The second is in a service’s commitment to giving educators appropriate levels of authority, agency, leadership opportunities and decision making powers. The sense of professionalism, role clarity and degree to which educators have discretion seem to be closely associated with an educator’s job satisfaction and commitment to the organisation.

The third is workload. This is closely connected to the first and second areas in that stress and workload seem to go hand in hand when an educator feels ill-prepared, under-appreciated, under-resourced, overly directed or unfairly treated in their work ‘community’.

The last is the match between the service’s goals and an educator’s values and beliefs. When there is a mismatch between a service’s statement of philosophy, priorities and actions or when an educator feels there is a poor organisational culture, nobody benefits, least of all the children we are educating and nuturing.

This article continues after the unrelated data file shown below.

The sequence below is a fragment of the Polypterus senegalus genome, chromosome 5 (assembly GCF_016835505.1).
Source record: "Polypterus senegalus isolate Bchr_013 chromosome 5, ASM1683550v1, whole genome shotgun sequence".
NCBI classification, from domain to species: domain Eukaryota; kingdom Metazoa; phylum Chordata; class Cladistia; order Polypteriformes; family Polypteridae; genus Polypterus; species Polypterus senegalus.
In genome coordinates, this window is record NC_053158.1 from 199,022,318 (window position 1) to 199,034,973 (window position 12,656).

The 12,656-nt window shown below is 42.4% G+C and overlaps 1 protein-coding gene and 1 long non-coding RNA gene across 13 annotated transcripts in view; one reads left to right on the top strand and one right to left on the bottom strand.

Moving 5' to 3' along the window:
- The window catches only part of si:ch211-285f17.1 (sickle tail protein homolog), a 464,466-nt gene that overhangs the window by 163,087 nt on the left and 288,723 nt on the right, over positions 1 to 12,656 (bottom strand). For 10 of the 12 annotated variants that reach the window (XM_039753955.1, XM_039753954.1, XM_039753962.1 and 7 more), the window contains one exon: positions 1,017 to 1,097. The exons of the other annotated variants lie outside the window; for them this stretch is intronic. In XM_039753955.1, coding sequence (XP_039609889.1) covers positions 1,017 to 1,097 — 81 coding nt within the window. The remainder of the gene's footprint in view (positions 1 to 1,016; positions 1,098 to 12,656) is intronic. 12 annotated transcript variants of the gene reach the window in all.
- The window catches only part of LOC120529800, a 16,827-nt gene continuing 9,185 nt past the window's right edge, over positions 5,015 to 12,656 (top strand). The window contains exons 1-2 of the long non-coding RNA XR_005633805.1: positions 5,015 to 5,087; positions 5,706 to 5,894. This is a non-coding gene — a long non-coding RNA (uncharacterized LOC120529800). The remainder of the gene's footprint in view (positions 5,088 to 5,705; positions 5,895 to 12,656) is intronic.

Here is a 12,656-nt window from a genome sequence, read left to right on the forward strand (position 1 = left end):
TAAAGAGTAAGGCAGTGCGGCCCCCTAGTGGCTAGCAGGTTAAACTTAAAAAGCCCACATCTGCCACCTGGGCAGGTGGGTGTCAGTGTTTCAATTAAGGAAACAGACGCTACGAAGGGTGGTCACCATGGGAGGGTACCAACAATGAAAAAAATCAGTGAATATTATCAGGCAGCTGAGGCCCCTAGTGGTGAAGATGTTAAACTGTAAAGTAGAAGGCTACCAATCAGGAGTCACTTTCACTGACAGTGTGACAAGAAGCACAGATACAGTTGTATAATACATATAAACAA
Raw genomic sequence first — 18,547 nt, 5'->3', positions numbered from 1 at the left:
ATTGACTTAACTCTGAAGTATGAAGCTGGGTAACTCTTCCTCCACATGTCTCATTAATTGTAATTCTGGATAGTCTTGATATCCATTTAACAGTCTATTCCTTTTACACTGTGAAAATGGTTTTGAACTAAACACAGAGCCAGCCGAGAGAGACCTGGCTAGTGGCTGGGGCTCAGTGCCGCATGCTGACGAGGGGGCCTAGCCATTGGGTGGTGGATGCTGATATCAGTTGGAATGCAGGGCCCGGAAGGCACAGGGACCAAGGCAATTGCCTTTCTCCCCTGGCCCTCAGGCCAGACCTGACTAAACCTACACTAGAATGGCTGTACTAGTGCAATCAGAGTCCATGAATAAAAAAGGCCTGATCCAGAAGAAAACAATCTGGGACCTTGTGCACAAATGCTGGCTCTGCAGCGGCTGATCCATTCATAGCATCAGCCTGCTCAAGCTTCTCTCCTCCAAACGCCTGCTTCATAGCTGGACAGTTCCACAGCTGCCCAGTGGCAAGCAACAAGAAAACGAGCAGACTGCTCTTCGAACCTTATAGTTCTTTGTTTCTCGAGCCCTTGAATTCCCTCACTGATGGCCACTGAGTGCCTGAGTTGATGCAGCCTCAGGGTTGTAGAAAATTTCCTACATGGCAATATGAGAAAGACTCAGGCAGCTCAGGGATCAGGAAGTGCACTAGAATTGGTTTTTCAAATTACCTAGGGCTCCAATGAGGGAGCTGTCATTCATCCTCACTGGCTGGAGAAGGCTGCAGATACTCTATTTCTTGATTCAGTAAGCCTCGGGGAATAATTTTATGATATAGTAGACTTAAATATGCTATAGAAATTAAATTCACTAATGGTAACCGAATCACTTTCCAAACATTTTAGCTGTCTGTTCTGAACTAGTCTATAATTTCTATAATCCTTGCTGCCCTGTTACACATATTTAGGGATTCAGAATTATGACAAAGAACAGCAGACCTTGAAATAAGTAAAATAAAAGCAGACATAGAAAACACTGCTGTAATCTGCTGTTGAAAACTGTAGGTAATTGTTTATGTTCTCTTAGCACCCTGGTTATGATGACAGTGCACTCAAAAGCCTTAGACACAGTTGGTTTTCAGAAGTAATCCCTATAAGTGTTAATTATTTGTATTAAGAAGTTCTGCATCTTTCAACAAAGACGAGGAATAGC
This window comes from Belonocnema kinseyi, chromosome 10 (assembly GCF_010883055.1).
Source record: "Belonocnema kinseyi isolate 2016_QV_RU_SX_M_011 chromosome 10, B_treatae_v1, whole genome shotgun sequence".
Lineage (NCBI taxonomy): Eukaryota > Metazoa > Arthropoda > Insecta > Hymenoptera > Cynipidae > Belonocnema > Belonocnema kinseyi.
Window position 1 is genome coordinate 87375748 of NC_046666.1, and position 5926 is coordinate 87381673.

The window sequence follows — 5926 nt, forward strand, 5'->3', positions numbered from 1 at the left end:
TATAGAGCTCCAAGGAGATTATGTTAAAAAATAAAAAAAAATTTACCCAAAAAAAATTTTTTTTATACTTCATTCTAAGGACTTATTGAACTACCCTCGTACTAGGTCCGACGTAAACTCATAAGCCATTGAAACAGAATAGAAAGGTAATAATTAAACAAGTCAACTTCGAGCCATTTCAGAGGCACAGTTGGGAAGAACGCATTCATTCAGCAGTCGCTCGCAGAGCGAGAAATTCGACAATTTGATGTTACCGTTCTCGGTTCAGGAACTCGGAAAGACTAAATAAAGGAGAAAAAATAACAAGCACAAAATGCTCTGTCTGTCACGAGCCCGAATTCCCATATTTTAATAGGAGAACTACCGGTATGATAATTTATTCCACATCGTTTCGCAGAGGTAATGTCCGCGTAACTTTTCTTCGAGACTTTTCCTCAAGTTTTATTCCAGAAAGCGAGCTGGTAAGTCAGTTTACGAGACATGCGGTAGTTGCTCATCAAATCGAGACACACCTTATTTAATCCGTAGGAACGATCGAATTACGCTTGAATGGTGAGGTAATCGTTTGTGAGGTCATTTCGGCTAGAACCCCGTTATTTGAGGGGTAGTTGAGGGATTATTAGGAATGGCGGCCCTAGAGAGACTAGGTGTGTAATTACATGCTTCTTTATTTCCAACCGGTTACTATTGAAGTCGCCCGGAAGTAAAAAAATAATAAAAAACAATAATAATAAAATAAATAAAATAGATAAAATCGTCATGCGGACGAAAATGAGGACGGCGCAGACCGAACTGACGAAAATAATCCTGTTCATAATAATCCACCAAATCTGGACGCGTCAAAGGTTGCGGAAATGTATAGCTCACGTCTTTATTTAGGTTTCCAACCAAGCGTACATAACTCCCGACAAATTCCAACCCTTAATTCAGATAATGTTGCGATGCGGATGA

Recently, Dr Marina Papic spoke to me about Blacktown City Council’s commitment to high quality, evidence-based education and care. Marina encourages teams to reflect on and share best practice within the service and across the sector, to try innovative ideas and, importantly, to care for and support each other as valued colleagues.

So, to answer the question, I don’t think the sector needs any more changes to the NQS at this time. The 2018 NQS and the recent changes to Quality Area 7 – Governance and Leadership clearly show the importance of investing in effective leadership, service management and professional development for creating learning environments where children, families, educators and staff feel they belong and can flourish. High quality services are showing us how they do this now.